My wave didn't start until 8:25 am, so I had A LOT of time to wait as I watched wave after wave start the day. The swim was a treading water start. All the 30-34 year old women were jamming out to Carly Rae Jepson and Beyonce as we waited to jump in the water. The predicted water temp was 72 degrees, however, on race morning, the race announcer said it was 65 degrees. SIXTY-FIVE?! I am a big baby with cold water, and anyone who has seen me get into an 80 degree pool or the lake knows that it is not a quick process. I was freaking out a bit about having to jump into 65 degree water rather than my typical routine. I waited until about 1.5 minutes before the start and took the plunge. It wasn't nearly as bad as I thought and felt much warmer than 65 degrees. Maybe I am just getting tougher? ha.
The cannon went off and I saw the front girls take off. I tried to find someone's feet to latch onto and draft, but I wasn't having too much luck. I swam alone for a while. At the first turn, I was able to get onto a girl's feet and I stayed with her as she plowed through the stragglers from the waves ahead of us. I channeled my inner Pam and made sure I stayed with this girl. I felt like I wasn't working hard because of the draft, so I questioned whether I should break lose and go. I decided to stick with her, because I would be fighting through the crowd if I didn't. At the final turn, I decided to go for it and dropped the girl. I started to think I hung on to her too long. I came out of the water feeling great. I wanted to do 32 minutes, so when I saw I had done 33 minutes, I was a bit disappointed, but knew that 1 minute wasn't a huge deal.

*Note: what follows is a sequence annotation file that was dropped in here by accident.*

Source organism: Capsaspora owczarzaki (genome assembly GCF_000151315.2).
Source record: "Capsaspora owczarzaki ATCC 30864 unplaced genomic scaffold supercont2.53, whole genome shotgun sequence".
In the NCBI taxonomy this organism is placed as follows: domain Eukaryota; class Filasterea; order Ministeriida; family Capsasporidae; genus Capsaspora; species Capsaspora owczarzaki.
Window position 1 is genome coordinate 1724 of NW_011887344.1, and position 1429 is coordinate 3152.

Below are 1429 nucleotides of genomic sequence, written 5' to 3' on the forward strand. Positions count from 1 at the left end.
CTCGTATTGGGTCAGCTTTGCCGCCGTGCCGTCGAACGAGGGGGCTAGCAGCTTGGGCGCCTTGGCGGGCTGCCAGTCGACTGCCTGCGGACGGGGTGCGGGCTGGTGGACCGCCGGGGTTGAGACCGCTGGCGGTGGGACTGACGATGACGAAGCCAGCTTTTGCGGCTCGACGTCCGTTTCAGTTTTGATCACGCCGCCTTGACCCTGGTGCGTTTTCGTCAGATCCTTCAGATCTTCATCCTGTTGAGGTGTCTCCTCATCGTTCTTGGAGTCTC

The Bike 56 miles: